Simply put, content decay is content on your website that has been gradually declining in traffic over a 12 month period.
This is generally attributed to a decrease in your website’s rank in the SERPs.
In 2018, Google held 90.1% of the global search engine market share. This figure has likely increased over the years, meaning Google still holds the monopoly in search engines.
For that reason, we’ll focus primarily on content decay on Google. The fixes we’ll suggest here could still work to improve your website’s position on other search engines.
Today, we’ll be taking you through the causes and impact of content decay on your website, ways in which you can fix it, and the best tools to use to optimize decaying content.
What exactly causes content decay?
As we all know, SEO evolves all the time, and if you do not adapt, you could kill traffic to your website due to content decay.
However, there are several reasons, some outside of your control, why a particular page could be dying out.
Here are 3 reasons why your search position might have been compromised:
- Moving forward and never looking back: while you focus on building new content and growing your website, you might be ignoring good-performing pages you wrote in the past. Because your gaze is drawn to your latest content, your old content is forgotten when performing social shares, ad campaigns, and newsletters.
- Google prioritizes newer content: the more your content is fresh and up-to-date with the latest information, the more Google will love you. In fact, this is one of Google’s many ranking factors. By updating your content regularly, you’re letting Google know that your page is still relevant to the target topic. Therefore, no update = high likelihood of losing your footing in the SERPs.
- Competitors snag your position: if you have been ranking long enough, you should have noticed by now that every so often, a new (or existing) page kicks you down a spot. In some cases, this pushes you down a page, which means your visibility is compromised and so are your clicks.
Impact of content decay on your SEO
As mentioned, content decay affects your page position and then impressions. Eventually you’ll have less traffic coming to your site.
The fewer people visit the page, the worse it ranks as fewer people click through it. Even a drop as small as from position 1 or 2 to area 4 or 5 can drastically impact your site’s performance.
Here’s an example of one site’s homepage that lost about 4,000 users in the last month when it dropped from position 1 to position 4:
If this is what 28 days of dropped rankings does to a site that’s still in the top 5 search results, can you imagine the impact if a more substantial drop had happened?
Luckily, there are a few ways to check for and improve the content and avoid decay.
How to check for and fix content decay
There are 2 main ways you can check for decaying content on your website:
- You can do it manually by comparing your page performance on Search Console over a fixed period of time.
- You can use the Content Decay tool by ClickFlow which uses your data to automatically count up which pages need work.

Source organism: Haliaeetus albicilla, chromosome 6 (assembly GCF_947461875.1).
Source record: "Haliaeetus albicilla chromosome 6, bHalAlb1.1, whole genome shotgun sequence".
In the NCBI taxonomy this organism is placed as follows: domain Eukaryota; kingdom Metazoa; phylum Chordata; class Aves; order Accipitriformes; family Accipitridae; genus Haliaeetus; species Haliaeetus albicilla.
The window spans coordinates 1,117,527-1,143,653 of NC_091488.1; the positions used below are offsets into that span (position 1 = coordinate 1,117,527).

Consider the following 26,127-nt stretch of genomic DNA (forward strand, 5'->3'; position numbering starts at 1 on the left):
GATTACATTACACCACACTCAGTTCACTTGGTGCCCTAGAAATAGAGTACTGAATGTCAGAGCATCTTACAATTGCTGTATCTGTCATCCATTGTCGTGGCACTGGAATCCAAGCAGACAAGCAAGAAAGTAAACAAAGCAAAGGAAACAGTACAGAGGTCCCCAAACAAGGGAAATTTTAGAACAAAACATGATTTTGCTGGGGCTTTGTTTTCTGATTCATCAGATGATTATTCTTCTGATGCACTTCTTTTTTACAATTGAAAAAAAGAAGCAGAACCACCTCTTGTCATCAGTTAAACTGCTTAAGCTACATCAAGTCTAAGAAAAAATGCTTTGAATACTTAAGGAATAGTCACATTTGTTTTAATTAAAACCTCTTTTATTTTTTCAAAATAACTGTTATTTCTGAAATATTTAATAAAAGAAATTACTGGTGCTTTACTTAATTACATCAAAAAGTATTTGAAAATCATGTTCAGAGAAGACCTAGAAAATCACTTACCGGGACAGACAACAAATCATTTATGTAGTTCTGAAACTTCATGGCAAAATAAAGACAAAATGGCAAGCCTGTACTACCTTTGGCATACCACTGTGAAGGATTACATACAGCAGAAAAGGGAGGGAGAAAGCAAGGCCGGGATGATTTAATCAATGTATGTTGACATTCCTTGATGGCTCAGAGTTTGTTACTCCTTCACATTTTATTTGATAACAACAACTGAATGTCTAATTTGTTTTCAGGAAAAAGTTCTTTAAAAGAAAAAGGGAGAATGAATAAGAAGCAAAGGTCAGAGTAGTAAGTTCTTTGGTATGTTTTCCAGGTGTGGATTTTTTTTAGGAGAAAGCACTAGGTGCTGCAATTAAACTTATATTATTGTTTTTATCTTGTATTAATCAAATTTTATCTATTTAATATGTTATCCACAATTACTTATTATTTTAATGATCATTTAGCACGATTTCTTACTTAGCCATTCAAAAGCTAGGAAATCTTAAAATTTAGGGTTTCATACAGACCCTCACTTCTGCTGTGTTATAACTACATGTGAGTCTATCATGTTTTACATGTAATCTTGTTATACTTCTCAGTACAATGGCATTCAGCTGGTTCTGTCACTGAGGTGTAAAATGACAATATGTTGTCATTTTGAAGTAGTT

1. Using Google Search Console to fix Content Decay
If you haven’t already connected your website to Search Console, now is the time to do so. Google Search Console essentially gives you all your website performance data in a simple, easy-to-read way.
Here is how you can use Google Search Console to check for content decay:
Step 1: Set your date range to compare the last 6 months of your website against the previous 6 months.
Step 2: Click on your pages tab. Then click on the “Previous 6 Months Clicks” tab to see which pages were doing well 6 months ago. This will help you understand which pages need work now.
Step 3: Finally, take note of any pages registering a dramatic drop in clicks and/or impressions and optimize them.
We’ll go into detail about how you can do this in a bit.
2. Using the Content Decay tool from ClickFlow
If you have some time to spare and would prefer an automated report, ClickFlow has a Content Decay tool that could be useful to you.
This tool works by accessing your Search Console and Analytics data to create a report of your declining pages over 1 year.
It takes between 24 and 48 hours for a single report to be completed so you would need a little patience with this one.
The results are worth it and tell you all you need to know about your website’s weak points.
How to fix Content Decay: Reviving Dying Pages
The short answer is to optimize your decaying pages.
If you do not know yet where to start, here are a few areas to look at:
- Correct Thin Content: a page that’s too short might rank high at the beginning but will quickly get penalized for thin content. This fix both adds more content to a deficient page AND creates an opportunity to add fresh, new content.
- Consider new keywords: users might be searching for different keywords related to your current one. Conduct research often and update your page with new content and keywords.
- Use current data: if for any reason you have stats and references on your page, keep them up-to-date and remove any outdated figures.
- Internal Linking: try to use new blogs to link to important, relevant pages that you wish to revive.
- Re-promote old content: if social media forms an important part of your digital strategy, which it should, you should start sharing the pages you would like to promote. The same goes for email marketing newsletters and any other ways you get users to click through your site. Be creative and find new ways to promote your old content to avoid losing clicks on it.
Now that you’re all caught up on content decay and how to refresh your pages, you can work on improving your content. Never stop learning and growing your skills.